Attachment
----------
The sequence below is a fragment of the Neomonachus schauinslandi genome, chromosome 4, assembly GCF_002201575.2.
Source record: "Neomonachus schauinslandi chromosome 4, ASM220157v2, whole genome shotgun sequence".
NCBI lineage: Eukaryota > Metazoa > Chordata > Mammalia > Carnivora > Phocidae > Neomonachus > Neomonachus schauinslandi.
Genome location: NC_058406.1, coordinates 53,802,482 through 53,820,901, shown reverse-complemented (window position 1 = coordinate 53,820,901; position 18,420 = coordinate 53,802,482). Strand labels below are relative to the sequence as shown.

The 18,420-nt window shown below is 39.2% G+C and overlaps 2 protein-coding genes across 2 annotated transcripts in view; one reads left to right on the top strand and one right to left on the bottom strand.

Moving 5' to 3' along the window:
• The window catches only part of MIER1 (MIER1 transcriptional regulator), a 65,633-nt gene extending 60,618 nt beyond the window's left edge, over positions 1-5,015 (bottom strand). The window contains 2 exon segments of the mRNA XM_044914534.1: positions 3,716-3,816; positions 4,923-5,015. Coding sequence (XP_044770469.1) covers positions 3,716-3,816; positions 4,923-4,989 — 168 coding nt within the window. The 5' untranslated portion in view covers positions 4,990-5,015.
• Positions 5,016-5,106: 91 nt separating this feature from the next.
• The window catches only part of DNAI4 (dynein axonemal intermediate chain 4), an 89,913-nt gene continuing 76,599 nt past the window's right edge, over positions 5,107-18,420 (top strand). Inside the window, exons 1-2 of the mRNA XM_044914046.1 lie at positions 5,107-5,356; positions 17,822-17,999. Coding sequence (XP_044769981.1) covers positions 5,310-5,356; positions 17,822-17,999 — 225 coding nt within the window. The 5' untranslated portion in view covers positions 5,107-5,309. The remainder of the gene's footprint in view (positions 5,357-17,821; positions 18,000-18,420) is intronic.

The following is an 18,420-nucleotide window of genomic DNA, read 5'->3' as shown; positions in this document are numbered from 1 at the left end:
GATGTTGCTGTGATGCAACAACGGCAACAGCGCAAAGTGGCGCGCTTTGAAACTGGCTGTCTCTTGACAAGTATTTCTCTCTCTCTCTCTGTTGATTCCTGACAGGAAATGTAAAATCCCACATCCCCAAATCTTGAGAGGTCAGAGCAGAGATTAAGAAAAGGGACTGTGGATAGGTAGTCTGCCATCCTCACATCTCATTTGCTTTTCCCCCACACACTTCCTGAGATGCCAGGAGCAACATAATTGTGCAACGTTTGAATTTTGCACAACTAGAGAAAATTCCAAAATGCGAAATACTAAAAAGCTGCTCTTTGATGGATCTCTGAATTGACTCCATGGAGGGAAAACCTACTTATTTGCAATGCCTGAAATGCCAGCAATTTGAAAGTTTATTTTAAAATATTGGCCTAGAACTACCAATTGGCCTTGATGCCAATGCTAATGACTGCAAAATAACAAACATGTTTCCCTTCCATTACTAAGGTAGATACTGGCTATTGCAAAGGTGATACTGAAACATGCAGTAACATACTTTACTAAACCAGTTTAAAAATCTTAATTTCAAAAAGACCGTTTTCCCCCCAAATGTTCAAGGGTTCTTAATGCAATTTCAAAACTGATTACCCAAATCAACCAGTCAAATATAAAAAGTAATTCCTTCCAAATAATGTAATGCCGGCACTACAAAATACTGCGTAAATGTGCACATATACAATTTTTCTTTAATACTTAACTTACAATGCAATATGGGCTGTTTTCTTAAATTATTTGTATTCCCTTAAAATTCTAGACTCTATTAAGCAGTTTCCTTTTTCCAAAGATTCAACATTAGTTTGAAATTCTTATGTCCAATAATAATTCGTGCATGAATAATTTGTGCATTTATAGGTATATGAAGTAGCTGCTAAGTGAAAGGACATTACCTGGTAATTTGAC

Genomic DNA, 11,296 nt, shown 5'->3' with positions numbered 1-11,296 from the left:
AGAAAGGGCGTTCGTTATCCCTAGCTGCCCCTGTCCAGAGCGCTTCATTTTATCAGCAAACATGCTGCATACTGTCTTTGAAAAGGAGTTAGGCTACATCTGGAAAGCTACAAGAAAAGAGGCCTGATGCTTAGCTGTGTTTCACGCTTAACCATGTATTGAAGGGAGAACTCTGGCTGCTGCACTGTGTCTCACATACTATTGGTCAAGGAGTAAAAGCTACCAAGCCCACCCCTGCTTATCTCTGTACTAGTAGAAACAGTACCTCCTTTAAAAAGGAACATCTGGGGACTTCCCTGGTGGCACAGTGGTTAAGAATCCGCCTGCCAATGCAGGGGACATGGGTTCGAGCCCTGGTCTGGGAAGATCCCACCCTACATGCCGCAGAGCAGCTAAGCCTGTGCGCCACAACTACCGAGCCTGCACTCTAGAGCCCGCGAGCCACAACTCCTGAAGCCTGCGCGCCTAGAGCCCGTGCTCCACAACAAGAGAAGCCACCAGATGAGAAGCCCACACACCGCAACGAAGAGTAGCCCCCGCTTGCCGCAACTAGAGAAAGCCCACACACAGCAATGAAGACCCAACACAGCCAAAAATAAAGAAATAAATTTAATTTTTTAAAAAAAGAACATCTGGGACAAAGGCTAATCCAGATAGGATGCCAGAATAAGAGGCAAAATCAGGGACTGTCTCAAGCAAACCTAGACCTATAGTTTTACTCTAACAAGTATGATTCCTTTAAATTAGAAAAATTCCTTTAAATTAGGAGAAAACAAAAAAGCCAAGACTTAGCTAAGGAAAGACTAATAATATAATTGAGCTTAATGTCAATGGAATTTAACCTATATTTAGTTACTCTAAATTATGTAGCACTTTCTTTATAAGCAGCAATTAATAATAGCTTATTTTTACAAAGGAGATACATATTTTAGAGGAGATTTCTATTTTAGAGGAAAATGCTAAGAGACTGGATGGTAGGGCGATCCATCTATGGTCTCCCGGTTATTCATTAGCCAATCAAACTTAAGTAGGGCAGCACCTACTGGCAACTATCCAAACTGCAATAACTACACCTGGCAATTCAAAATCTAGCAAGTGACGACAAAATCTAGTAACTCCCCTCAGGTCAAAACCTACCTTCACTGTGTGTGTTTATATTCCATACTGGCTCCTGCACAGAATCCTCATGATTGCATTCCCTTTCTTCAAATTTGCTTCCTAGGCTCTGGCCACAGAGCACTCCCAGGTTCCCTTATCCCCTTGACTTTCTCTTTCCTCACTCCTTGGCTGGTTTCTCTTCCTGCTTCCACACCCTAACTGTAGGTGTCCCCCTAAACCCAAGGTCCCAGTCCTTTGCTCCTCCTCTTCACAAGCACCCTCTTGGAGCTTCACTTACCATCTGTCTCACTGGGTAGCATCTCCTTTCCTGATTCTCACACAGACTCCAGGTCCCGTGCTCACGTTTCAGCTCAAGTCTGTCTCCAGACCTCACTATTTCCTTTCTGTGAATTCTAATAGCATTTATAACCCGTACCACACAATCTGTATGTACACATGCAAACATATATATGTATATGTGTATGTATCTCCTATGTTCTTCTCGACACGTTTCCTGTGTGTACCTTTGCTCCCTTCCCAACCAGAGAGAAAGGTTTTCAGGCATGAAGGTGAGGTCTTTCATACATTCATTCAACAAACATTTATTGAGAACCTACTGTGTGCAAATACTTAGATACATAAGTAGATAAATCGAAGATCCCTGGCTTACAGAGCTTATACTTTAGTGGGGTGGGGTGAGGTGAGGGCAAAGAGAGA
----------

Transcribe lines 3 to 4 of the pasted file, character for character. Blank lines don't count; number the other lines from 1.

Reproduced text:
NCBI lineage: Eukaryota > Metazoa > Chordata > Mammalia > Carnivora > Phocidae > Neomonachus > Neomonachus schauinslandi.
Genome location: NC_058406.1, coordinates 53,802,482 through 53,820,901, shown reverse-complemented (window position 1 = coordinate 53,820,901; position 18,420 = coordinate 53,802,482). Strand labels below are relative to the sequence as shown.